To secure an adequate mechanical strength, porous materials are subjected to a special thermal treatment, i.e., sintering, at a temperature of the order of 0.8-0.9 of the melting point. The grains of powder, as a rule, possess an inherent residual porosity from 8 to 15 per cent. The overal porosity of metal porous bodies varies over the range 30 to 40 per cent.

Besides pure metals, various carbides, ceramics, and some other materials are used for production of porous bodies. In this case the porous structure is formed by adding an evaporable component to the material and subsequent firing the mixture. This method makes possible the production of materials with porosity up to 50-60 per cent.

Mesh porous matrices can be obtained from fibrous substances (Figure 1c). These materials possess some valuable advantages over powders, viz. a considerably higher strength, easy manufacture of materials with preset and uniform porosity depending on the type of original mesh, and, finally, the possibility of making products of any size.

The rate of intraporous convective heat transfer is commonly characterized by the volume *heat transfer coefficient* α_{v}. If we denote by T_{s} the local temperature of a porous wall and by T_{g} the coolant temperature at the same section (Figure 2), then the thermal state of a plane porous wall with constant thermal properties of the material and the coolant will be described in the steady state case by two equations, one

for the solid phase (the porous matrix) and the other

for the (gaseous) coolant.

We introduce a dimensionless temperature difference θ = , which accounts for a local normalized to the maximum temperature difference across the porous wall. In this case the set of two equations reduces to one equation with respect to θ

Its general solution is θ = C_{1}e_{k1y} + C_{2}e_{k2y}, where the exponents k_{1} and k_{2} are the roots of the characteristic equation

The constants C_{1} and C_{2} are determined from the boundary condition on the inner surface and the heat balance in the porous wall. Here, however, there arises an uncertainty in the allowance for the fraction of heat energy, which is supplied to the coolant before entering the porous wall. For instance, flowing along the inner surface of the wall, the coolant may be heated as if in a channel with suction through one of the channel surfaces.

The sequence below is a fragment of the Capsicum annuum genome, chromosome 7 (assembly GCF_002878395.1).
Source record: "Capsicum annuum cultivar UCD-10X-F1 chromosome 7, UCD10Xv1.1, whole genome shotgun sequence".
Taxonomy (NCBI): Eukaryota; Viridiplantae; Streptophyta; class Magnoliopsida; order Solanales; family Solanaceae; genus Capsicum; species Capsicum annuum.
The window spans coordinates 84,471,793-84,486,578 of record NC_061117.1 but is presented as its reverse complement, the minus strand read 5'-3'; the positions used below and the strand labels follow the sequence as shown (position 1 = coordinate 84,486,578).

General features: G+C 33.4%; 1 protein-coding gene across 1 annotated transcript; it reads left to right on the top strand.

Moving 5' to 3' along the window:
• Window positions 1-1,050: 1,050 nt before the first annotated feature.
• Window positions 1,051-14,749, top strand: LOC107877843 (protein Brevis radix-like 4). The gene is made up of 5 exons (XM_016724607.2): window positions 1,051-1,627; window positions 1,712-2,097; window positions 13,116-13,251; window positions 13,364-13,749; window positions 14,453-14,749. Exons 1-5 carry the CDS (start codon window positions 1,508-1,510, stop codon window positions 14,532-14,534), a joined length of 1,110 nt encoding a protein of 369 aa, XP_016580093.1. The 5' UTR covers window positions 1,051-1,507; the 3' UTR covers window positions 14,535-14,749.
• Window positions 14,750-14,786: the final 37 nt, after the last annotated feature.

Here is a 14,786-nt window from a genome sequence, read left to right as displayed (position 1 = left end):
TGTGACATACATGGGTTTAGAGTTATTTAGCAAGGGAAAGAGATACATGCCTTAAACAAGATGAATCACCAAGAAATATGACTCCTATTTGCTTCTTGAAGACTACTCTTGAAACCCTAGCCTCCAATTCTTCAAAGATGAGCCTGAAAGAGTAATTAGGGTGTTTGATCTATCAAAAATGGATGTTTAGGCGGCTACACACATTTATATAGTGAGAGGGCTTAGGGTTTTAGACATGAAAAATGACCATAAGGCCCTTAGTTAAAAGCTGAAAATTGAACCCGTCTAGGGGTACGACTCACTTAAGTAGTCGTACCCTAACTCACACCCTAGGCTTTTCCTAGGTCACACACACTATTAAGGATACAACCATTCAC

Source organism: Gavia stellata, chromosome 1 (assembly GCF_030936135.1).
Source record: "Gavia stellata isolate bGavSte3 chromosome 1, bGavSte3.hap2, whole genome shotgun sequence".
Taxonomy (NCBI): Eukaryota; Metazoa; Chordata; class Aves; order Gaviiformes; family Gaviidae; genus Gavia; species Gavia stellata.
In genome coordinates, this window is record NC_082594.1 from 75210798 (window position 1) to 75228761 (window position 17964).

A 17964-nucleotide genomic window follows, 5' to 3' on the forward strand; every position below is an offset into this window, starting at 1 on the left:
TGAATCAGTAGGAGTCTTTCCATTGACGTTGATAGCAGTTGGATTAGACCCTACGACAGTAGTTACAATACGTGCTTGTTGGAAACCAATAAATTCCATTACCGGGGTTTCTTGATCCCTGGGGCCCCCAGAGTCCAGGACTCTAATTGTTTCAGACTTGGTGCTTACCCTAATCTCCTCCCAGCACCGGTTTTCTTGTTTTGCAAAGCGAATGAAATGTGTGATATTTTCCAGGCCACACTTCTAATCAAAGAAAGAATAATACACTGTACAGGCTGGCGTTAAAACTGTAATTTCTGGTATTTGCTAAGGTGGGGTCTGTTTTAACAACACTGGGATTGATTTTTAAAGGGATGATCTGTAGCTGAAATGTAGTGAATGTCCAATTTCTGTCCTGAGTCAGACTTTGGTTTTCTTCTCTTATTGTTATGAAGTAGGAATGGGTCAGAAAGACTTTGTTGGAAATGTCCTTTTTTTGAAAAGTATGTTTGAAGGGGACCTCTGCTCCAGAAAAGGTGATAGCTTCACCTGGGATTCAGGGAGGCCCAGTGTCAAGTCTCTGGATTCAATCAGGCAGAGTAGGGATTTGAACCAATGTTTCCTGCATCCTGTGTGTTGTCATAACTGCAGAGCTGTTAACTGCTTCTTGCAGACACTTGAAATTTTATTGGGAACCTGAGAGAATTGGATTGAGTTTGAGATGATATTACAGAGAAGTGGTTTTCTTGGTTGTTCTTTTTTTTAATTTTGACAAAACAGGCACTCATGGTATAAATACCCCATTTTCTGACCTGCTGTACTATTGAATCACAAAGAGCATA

Nevertheless, qualitative characteristics of coolant heating in a porous wall can be specified without elucidating the type of the boundary condition. Figures 3 and 4 demonstrate how two reference parameters entering the equation for θ, namely, a = α_{v}/λ_{Σ} and , affect the efficiency of a porous system η = (1− θ_{w}). Figure 3 shows the effect of the porous wall thickness δ at a fixed a = 0.3 cm^{−2}. Figure 4 graphs the dependence of the dimensionless temperature on the set of parameters a and b for a wall thickness δ = 0.6 cm. For a given value of b it is advisable to diminish the coefficient a by, for example, increasing the thermal conductivity of the solid phase, which brings about a flatter temperature profile. The coolant temperature at the outlet from the porous wall may turn out to lower than the temperature of the porous skeleton.

Temperature equilibrium in a porous body strongly depends on the thermal conductivity of the porous material λ_{Σ} and on the internal heat transfer α_{v}. In porous metals, thermal resistance to heat transfer is mainly observed in the region of contact of neighboring particles (Figure 2), where the smallest cross section area and the greatest inhomogeneity of a metal composition are observed. The quality of thermal contact depends on many practically irreproducible technological factors, including the shape and size of the original particles, material purity and composition, compacting pressure, sintering temperature and time. It is this irresponducibility that excludes accurate physical modeling of heat transfer and accounts for the spread of experimental data.

A large number of relationships have been developed for calculating the dependence of the thermal conductivity λ_{Σ} on porosity. However, none of them can describe the vast range of experimental data. Therefore, we confine ourselves to two approximating dependences of λ_{Σ} on porosity Π denoted by Roman numerals I and II in Figure 5. The great bulk of experimental data denoted by III in Figure 5 lies between these two approximations, and they can be considered an upper and lower estimate of the thermal conductivity coefficient of real porous materials.

Curve I corresponds to a quadratic dependence

Curve II represents the simplest linear function